Editor's note: Introducing NCRonline's blog series "Reader's Retrospective": A special project that commemorates NCR's 50th anniversary by telling the stories of readers who have been faithfully subscribing to the National Catholic Reporter since its beginning. Read about the project's origins here.
To mark his daughter's wedding a few years ago, Charles Frazee presented the most creative of gifts: an autobiography describing his family's beginnings in small-town Rushville, Ind., his own "heady days" in Rome during the Second Vatican Council, and later adventures teaching and traveling with his wife, Kathleen Siegert, and their two children around the world.
Born in 1929, Frazee was ordained a priest in 1955 after earning a master's degree in history at The Catholic University of America. He spent many years as a professor at Marian University in Indianapolis. Awarded a Ford Foundation grant while enrolled in doctoral studies at Indiana University, he spent 1963-64 conducting research in London, Paris, Munich, Rome and Greece.
During his stay in Rome, Frazee roomed at a hospice run by nuns where "shakers and workers for change in the church," such as priest-theologians Hans Küng and John Courtney Murray, also stayed or visited. Frazee's "small contribution" to Vatican II came in response to an unexpected request by Murray, his next-door neighbor: Could he translate a working draft of the Declaration on Religious Freedom (Dignitatis Humanae) from Latin to English for the benefit of English-speaking bishops? Frazee excitedly obliged.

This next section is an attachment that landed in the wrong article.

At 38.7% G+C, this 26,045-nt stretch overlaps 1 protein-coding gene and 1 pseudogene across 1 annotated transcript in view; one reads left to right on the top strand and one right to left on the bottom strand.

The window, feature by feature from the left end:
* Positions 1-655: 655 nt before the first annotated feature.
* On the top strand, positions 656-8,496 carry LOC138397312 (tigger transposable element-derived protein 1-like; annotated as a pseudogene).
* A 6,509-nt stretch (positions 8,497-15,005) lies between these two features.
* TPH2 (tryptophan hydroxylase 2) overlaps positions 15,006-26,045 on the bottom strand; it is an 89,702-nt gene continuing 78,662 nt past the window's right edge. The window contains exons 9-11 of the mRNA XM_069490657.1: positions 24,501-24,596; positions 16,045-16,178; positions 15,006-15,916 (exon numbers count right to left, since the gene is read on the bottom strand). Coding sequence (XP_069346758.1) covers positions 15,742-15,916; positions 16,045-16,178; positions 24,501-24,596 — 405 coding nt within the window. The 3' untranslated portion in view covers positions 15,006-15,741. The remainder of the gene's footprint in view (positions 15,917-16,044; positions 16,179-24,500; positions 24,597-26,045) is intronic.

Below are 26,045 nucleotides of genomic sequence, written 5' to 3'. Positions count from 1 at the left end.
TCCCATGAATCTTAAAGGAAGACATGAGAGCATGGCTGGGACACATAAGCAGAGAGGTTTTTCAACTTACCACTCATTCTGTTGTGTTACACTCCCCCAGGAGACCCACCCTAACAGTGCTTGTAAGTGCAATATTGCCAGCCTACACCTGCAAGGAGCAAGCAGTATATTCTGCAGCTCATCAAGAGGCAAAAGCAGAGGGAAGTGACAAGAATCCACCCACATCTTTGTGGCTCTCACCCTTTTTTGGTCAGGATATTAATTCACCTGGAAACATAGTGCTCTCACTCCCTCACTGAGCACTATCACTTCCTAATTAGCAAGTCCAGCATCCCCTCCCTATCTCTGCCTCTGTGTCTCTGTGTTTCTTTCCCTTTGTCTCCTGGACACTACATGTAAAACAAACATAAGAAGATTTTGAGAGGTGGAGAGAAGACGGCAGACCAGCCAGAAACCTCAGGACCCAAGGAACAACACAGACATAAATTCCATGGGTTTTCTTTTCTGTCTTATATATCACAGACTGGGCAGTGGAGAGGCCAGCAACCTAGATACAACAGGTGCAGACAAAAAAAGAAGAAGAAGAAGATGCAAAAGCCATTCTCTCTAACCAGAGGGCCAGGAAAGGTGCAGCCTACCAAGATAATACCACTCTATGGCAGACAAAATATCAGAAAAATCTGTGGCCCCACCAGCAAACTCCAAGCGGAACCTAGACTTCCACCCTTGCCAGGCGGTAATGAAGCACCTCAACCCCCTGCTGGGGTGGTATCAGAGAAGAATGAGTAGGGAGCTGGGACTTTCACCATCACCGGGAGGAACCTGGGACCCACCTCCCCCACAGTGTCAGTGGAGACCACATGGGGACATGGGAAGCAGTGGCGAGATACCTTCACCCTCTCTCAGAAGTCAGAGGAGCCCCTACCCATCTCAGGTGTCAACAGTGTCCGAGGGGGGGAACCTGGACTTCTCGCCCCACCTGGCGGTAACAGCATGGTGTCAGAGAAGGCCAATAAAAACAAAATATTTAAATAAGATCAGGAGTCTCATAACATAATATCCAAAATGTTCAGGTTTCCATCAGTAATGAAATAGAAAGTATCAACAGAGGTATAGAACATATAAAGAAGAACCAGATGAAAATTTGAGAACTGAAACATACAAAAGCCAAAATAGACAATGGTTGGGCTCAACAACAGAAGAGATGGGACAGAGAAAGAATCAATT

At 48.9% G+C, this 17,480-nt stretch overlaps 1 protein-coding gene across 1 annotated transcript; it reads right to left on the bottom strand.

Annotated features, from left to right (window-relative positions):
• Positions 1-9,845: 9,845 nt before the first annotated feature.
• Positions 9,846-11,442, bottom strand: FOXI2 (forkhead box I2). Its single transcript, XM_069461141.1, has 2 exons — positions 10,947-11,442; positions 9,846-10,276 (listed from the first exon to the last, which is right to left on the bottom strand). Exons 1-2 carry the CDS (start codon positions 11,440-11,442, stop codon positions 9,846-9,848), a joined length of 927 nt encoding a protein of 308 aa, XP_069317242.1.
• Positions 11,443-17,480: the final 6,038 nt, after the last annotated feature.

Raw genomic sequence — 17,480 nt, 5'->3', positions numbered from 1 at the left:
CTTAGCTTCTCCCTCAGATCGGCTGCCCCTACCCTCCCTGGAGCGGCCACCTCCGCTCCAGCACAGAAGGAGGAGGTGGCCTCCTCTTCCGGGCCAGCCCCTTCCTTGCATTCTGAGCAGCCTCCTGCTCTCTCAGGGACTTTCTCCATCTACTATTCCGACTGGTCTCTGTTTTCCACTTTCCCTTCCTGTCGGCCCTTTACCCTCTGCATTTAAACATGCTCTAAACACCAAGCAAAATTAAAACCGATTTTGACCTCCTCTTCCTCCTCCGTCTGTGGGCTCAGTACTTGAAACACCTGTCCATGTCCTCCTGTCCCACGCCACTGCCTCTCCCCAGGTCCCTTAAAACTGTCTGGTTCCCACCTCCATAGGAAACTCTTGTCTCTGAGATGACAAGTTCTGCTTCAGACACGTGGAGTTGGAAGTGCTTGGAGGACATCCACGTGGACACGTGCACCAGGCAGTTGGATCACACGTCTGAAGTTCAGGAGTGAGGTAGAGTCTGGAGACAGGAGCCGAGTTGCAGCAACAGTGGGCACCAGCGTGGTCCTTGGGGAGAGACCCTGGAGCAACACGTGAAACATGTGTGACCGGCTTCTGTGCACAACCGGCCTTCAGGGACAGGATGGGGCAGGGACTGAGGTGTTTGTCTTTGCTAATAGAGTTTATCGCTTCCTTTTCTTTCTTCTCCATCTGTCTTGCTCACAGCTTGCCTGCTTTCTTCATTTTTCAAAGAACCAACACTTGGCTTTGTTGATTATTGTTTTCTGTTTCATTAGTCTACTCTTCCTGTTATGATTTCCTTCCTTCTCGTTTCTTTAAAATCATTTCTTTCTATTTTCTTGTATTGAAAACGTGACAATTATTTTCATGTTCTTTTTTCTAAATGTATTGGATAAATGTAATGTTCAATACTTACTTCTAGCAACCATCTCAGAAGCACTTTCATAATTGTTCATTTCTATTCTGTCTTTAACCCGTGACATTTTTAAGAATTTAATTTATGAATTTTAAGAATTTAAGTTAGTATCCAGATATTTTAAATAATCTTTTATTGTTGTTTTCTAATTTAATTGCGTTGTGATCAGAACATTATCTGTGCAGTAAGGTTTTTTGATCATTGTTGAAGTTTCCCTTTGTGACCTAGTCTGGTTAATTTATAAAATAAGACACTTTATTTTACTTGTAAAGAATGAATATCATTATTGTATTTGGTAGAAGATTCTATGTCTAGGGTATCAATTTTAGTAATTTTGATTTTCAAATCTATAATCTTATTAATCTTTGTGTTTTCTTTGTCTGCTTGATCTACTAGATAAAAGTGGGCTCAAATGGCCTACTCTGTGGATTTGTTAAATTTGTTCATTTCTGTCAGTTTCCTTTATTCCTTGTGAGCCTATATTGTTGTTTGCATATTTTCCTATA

While in Rome, Frazee also visited the Greek Pontifical College, where he met the Byzantine-rite Catholic bishop of Athens. According to Frazee, when he explained his ongoing research on the Greek Orthodox church, the bishop offered to host him in Athens. He also suggested that Frazee "apply for permission to become bi-ritual" in the Byzantine Greek rite. Frazee accepted the invitation.
Upon returning home, Frazee discovered the National Catholic Reporter's first issue and became a lifelong subscriber. He also earned a doctorate in Eastern European history in 1965.
Choosing laicization in 1971 due to his increasing commitment to the peace movement, he would eventually become a husband, father and grandfather. Retired, Frazee continues to write and publish books and articles on Christianity in the Eastern Mediterranean.